Dams

To the ire of environmental critics, the Chinese State Council has moved some bureaucratic roadblocks to likely enable the building of a $3.8 billion dam.
Jan 3, 2012   The New York Times
Japan wants to end its spending on wasteful construction projects, which are the cause of the country's massive debt. But for one small town on the verge of losing a dam, the "wasteful" project is the center of the local economy.
Oct 19, 2009   The New York Times
A recent breach in the largest hydroelectric dam in Russia highlights the dangers posed by undermaintained Soviet era infrastructure.
Aug 21, 2009   The New York Times
Dams are increasingly being removed in the U.S. as part of an effort to save fish.
Jul 30, 2009   Good
Water projects and diversion efforts in Iran, Iraq, Turkey and Syria are draining the marshlands near the Tigris and Euphrates rivers, known as the 'Fertile Crescent'.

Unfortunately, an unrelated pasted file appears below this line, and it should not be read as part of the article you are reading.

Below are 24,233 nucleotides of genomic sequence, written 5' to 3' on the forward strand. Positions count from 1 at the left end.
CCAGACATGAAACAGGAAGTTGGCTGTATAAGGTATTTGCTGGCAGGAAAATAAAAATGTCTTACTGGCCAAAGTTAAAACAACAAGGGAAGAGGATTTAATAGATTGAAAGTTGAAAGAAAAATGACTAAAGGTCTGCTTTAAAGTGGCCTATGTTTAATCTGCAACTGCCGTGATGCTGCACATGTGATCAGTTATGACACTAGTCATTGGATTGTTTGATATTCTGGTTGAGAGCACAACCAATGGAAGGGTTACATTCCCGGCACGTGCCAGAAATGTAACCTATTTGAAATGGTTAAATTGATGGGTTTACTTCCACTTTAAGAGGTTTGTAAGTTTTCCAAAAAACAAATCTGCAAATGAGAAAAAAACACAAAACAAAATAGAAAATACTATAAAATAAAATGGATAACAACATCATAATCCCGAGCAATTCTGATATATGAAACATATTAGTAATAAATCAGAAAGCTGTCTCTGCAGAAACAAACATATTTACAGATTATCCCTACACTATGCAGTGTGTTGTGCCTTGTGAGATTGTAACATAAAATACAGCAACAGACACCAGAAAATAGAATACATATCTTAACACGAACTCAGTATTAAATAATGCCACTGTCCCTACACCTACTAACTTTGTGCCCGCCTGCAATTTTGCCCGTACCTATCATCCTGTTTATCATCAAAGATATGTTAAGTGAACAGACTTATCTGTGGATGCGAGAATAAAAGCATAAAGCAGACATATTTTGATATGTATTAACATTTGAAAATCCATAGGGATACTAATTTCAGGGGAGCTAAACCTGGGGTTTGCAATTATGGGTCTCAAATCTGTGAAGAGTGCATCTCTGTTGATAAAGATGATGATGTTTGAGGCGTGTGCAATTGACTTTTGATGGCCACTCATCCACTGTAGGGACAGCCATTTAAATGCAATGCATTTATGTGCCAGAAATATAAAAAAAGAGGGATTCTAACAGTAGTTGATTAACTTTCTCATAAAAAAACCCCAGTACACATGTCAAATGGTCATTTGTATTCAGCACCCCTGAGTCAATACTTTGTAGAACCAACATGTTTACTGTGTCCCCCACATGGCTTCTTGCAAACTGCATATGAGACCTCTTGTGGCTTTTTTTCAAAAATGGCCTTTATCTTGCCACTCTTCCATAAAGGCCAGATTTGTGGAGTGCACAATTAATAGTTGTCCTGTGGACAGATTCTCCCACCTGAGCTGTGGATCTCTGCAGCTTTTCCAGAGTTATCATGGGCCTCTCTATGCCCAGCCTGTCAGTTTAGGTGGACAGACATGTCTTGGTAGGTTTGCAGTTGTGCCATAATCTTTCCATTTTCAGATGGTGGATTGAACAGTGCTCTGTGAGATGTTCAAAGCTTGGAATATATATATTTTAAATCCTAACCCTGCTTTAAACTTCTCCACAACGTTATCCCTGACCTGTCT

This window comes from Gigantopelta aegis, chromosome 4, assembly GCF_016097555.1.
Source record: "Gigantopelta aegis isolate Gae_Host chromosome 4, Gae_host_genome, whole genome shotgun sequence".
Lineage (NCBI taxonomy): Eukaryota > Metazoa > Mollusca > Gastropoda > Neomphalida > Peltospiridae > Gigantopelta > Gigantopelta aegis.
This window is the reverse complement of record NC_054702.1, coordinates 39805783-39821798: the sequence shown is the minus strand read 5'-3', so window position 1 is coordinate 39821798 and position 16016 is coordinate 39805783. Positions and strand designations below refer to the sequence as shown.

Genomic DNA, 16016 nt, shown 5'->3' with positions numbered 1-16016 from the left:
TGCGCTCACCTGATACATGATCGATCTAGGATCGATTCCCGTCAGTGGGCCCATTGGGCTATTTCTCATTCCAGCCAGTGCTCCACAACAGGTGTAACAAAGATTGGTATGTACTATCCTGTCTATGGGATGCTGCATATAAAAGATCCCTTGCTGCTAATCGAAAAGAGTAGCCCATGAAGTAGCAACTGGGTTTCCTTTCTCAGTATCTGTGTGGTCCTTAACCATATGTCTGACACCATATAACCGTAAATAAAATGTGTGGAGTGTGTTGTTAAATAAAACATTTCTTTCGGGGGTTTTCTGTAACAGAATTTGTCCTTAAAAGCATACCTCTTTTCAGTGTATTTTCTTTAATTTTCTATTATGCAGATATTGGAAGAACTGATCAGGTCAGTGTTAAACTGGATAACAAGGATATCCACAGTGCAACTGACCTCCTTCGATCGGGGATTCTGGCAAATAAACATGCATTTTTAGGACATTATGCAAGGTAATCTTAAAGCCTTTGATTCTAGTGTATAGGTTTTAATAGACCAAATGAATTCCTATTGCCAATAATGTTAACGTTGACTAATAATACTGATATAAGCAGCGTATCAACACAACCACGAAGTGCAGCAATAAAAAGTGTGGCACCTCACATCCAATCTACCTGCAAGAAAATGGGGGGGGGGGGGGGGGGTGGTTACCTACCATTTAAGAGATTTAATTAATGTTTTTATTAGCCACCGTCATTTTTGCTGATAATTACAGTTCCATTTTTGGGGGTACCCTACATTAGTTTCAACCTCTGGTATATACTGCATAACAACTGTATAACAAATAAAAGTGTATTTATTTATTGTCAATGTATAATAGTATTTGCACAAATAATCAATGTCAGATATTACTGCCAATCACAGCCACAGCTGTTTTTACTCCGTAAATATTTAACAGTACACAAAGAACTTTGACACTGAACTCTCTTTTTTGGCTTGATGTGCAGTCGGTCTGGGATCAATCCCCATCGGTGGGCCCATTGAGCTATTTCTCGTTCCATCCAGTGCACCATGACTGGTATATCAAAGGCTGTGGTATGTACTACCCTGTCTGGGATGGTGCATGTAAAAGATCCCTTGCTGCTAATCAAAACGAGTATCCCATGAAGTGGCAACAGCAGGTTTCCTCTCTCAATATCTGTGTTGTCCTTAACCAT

Jul 29, 2009   New Scientist
Marsh loss in the Gulf region is being exacerbated beyond repair by dams along the Mississippi River, according to a recent study.
Jun 30, 2009   The New York Times
Officials have brokered a deal to remove dams from the Klamath River in the Pacific Northwest -- a plan intended to counteract sharp declines in salmon counts and appease environmentalists. But the plan is also meeting criticism.
Nov 17, 2008   Los Angeles Times
As construction begins on two large dams in the Amazon, thousands of indigenous people grapple with the prospect of the coming flood and the loss of their land, while environmentalists continue to oppose the construction.
Oct 17, 2008   The Washington Post
In order to save an ancient kingdom that was flooded by a reservoir in the 1950s, officials in Bulgaria will build a €100 million wall around the submerged monument.
Aug 8, 2008   Turkish Weekly
<p>Plans to build a massive dam in Turkey have many hopeful that its creation will revive the local economy.</p>
May 28, 2008   The Christian Science Monitor
<p>A group of Indians from the Amazon attacked a government engineer at a recent meeting where he was discussing a proposed hydroelectric dam on the Xingu River that could displace 15,000 indigenous people and destroy traditional fishing grounds.</p>
May 23, 2008   Associated Press via National Geographic